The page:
What Is an Incremental Backup? 

Incremental backups are a backup method that is a much more practical and efficient solution than creating daily full backups.

Using specialized backup software, rather than backing up all of your data afresh every single day, you simply back up only the data that has changed since the last backup.

For example – you perform a full backup on Monday. On Tuesday, you run an incremental backup – which backs up only the data that has changed since Monday. On Wednesday you run another incremental backup, which backs up data that has changed since Tuesday – and so on and so forth.

Image detailing out steps of an Incremental Backup within this Differential Backup article

(Image source: 10web.io)

What Is a Differential Backup? 

Differential backups are sometimes confused with incremental backups – but there is a crucial difference.

Each time you run a differential backup, you’re backing up all changes that have been made since the last full backup – not just the last partial backup (be it incremental or differential).

For example, on Monday you run a full backup. On Tuesday, you run a differential backup, which backs up all changes to your data that have occurred since Monday, as would happen with an incremental backup. On Wednesday, however, you run another differential backup, and this backs up any data that has changed since the last full backup on Monday – including the changes on Tuesday.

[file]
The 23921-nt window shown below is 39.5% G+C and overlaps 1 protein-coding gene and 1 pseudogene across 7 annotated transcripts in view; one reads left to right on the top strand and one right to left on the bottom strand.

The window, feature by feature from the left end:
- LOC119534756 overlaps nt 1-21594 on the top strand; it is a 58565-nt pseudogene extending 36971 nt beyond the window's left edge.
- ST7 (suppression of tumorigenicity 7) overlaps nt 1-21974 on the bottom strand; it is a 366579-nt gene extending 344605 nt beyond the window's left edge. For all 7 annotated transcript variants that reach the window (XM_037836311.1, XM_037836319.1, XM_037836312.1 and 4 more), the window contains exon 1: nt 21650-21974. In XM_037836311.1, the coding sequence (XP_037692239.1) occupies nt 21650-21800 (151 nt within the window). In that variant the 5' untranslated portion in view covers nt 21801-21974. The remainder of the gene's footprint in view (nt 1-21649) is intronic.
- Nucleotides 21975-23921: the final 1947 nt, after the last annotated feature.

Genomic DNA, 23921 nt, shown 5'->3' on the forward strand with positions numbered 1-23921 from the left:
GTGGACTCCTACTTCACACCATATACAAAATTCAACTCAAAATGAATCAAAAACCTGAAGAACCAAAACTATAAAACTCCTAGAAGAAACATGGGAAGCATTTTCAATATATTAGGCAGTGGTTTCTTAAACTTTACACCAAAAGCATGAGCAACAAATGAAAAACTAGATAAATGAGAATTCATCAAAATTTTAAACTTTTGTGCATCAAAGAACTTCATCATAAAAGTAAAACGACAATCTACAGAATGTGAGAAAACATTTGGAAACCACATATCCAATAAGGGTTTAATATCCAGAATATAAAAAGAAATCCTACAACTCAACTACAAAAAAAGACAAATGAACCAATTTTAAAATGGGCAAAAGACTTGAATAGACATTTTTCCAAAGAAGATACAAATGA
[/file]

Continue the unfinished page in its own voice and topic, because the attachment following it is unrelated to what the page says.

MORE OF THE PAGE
On Thursday, you run another differential backup, and this, again, backs all changes that been made since Monday – including those made on Tuesday and Wednesday.

This cycle repeats until you run a full backup again.

Image showing the steps of a Differential Backup

(Image source: 10web.io)

The Advantages of Differential Backup

There are several advantages of implementing a differential backup strategy to protect your organization against the loss of data.

These are:

  • Backup time is faster than full backup
  • Less storage space is required than for daily full backups
  • Data restoration time – and therefore disaster recovery time – is faster than with incremental backups, as only two backup containers are required to recover your files

UnisonBDR: Robust Cloud Backup and Recovery from CDS

It is the responsibility of all HIPAA compliant businesses to have a reliable backup and recovery strategy to protect against the loss of patient data. This means you need to run frequent backups with a HIPAA compliant cloud storage provider.

With Central Data Storage, our backup and recovery solution, UnisonBDR, is designed for any business with a view toward protecting their data assets and preventing disaster. When you backup with UnisonBDR, our system can get your business back up and running in just two hours – and we can complete a full data restore within 24 hours in the event of a data disaster. With CDS, you can always restore your entire file history – every single version – to any device when you need it.

Download our Backup and Recovery Guidebook to learn more about building a robust backup strategy or check out UnisonBDR. To find out more about our solutions, call 1-888-907-1227, or email info@centraldatastorage.com